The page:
Message from Session Leader Klaus Philipsen, FAIA
Session Descriptions and Materials
Printable CivicLAB Program Package
Lauren Bostic, Assoc. AIA, Maryland Statewide Coordinator, Intern Development Program
This spring, another group of AIABaltimore’s Emerging Professionals is learning about leadership and advocacy in CivicLAB, a series of educational sessions to mobilize members interested in taking on or expanding leadership roles in their communities. The program, originally granted partial funding from AIA National, is now in its second year. It aims to promote opportunities and skills for civic engagement by architects and build a network of leaders. The sessions will demonstrate how architects can respond to critical issues facing our communities and the profession. The meetings take place in a variety of locations, including local architecture firms and organizations that foster an understanding of civic leadership and advance advocacy efforts.
The first session on March 18th, Citizen Lobbying, presented by Chris Parts, AIA, gave an overview of Maryland’s legislative process and demonstrated how architects serve as a valuable resource in helping legislators make more informed decisions and policy. Participants worked in groups to discuss legislation that could benefit from architects’ input. In a role playing exercise, volunteers portrayed multiple roles in an effort to understand the importance of communicating effective messages to legislators that affect architects as well as their constituents. The session served as preparation for AIA Grassroots Legislative Advocacy Day in Washington DC on March 21st, where CivicLAB participants visited congressional leaders and staff on Capitol Hill to discuss federal issues that are important to the architectural profession.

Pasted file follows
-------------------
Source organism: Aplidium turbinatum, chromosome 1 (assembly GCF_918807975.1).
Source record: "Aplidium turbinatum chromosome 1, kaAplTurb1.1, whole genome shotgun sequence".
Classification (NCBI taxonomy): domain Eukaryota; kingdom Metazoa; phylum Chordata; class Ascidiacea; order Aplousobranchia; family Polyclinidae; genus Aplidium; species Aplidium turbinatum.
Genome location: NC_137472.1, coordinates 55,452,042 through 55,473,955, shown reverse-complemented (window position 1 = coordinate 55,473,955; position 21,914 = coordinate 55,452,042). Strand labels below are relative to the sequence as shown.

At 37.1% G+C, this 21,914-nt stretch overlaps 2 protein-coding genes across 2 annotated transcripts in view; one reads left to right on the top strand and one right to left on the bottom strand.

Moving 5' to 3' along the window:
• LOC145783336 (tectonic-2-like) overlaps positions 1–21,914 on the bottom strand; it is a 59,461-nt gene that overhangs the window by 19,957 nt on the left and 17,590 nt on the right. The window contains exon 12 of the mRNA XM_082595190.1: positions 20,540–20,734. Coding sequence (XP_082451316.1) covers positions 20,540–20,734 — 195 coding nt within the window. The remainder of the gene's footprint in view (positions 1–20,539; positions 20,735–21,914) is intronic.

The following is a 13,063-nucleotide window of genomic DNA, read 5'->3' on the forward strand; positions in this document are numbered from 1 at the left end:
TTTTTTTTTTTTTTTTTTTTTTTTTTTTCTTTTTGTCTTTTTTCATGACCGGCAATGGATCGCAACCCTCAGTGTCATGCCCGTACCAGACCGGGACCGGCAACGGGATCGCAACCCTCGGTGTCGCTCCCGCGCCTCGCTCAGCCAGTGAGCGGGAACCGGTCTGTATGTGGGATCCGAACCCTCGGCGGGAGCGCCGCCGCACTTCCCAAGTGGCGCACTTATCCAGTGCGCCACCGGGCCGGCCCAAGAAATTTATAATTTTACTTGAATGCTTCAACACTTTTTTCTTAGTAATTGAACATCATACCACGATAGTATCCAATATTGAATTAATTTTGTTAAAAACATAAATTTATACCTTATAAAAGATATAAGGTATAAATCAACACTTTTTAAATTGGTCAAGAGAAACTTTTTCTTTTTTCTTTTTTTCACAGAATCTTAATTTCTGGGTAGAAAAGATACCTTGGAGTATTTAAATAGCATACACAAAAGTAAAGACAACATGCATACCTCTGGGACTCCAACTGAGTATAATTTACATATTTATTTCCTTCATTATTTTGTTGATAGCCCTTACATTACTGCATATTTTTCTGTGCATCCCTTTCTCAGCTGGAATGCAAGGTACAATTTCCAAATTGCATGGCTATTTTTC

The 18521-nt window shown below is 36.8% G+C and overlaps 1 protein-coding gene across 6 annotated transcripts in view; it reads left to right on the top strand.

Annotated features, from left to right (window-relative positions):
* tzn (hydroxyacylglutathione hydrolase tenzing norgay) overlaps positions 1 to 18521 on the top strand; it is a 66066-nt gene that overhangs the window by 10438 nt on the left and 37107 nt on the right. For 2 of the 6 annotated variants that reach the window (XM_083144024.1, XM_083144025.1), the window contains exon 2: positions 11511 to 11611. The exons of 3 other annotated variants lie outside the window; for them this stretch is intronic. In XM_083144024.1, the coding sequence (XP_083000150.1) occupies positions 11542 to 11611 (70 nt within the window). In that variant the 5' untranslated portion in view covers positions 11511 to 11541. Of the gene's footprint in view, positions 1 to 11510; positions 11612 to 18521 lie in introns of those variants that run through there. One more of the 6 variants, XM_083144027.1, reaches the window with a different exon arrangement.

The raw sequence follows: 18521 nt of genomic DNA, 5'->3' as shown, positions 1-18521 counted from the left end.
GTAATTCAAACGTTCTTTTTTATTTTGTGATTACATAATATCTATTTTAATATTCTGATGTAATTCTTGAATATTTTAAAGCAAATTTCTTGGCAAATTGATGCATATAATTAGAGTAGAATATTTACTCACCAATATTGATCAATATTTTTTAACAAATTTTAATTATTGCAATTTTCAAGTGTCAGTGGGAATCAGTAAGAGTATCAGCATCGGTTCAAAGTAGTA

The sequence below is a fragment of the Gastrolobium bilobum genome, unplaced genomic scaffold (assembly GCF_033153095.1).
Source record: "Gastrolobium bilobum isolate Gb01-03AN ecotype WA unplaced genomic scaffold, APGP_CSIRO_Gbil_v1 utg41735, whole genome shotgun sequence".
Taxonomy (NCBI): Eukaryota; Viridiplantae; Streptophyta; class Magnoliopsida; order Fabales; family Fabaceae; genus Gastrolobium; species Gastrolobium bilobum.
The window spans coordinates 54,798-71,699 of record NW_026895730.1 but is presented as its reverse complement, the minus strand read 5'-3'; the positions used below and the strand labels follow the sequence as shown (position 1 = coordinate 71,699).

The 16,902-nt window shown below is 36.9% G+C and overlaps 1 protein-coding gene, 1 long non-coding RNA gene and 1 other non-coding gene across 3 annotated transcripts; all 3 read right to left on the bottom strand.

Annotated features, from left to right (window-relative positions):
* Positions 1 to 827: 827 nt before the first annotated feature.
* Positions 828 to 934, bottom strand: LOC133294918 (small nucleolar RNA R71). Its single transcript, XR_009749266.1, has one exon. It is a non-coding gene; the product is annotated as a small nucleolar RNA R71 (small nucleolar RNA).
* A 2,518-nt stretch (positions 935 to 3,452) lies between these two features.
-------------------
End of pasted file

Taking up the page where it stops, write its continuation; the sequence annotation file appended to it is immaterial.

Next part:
In April, the sessions continued with a lession on advocacy: the timely issue of Baltimore County school design prototypes. Jim Determan, FAIA, led participants in understanding the issues and arguments to advocate for design excellence for public schools that are specific to the site, and responsive to the needs of the school and community, rather than a ‘one-size-fits-all’ prototype.
Gordon Ingerson, AIA will lead the group in May with a session called Art and Practice of Urban Design. This session will cover general principles and goals of good urban design at all scales, from the private to the public realm. Finally, Klaus Philipsen, FAIA, will present Sustainability, Smart Growth and Preservation. The session will enlighten participants on how to become active contributors to sustainability, smart growth and preservation and the importance of these areas on design.
New to CivicLAB this year is an opportunity for participants to share their leadership and advocacy skills with others. They will have the opportunity to lend their skills to organizations that benefit from leadership and advocacy and present their experience in a public forum as part of Baltimore Architecture Month.
to advance leadership development
Apply to participate in CivicLAB 2013 to hone your leadership skills and make a difference in your community!
In 2012, AIABaltimore introduced CivicLAB (Leadership. Architecture. Baltimore), a series of participatory educational sessions that will help to mobilize AIA members interested in taking on or expanding leadership roles in their communities, their professional lives, and in academia.
As a result of participation in CivicLAB, AIA members will be prepared to help guide and implement public policies and community initiatives that ensure healthy, livable, sustainable, and high-quality built environments for future generations. These sessions will introduce participating architects, interns, and allied professionals to opportunities for civic engagement across the full spectrum of their careers. We invite the chapter's emerging leaders to expand their role in critical issues facing our communities and the profession, and to communicate and demonstrate how architecture makes a difference.
The goals of CivicLAB are to promote opportunities and skills for civic engagement by architects and to build a network of leaders. The program will explore core topics that affect our profession and the region within which we practice. During monthly sessions, and hands-on research and fieldwork, participants will learn about approaches to advocacy from proven leaders who have guided communities to achieve results at local and national scales.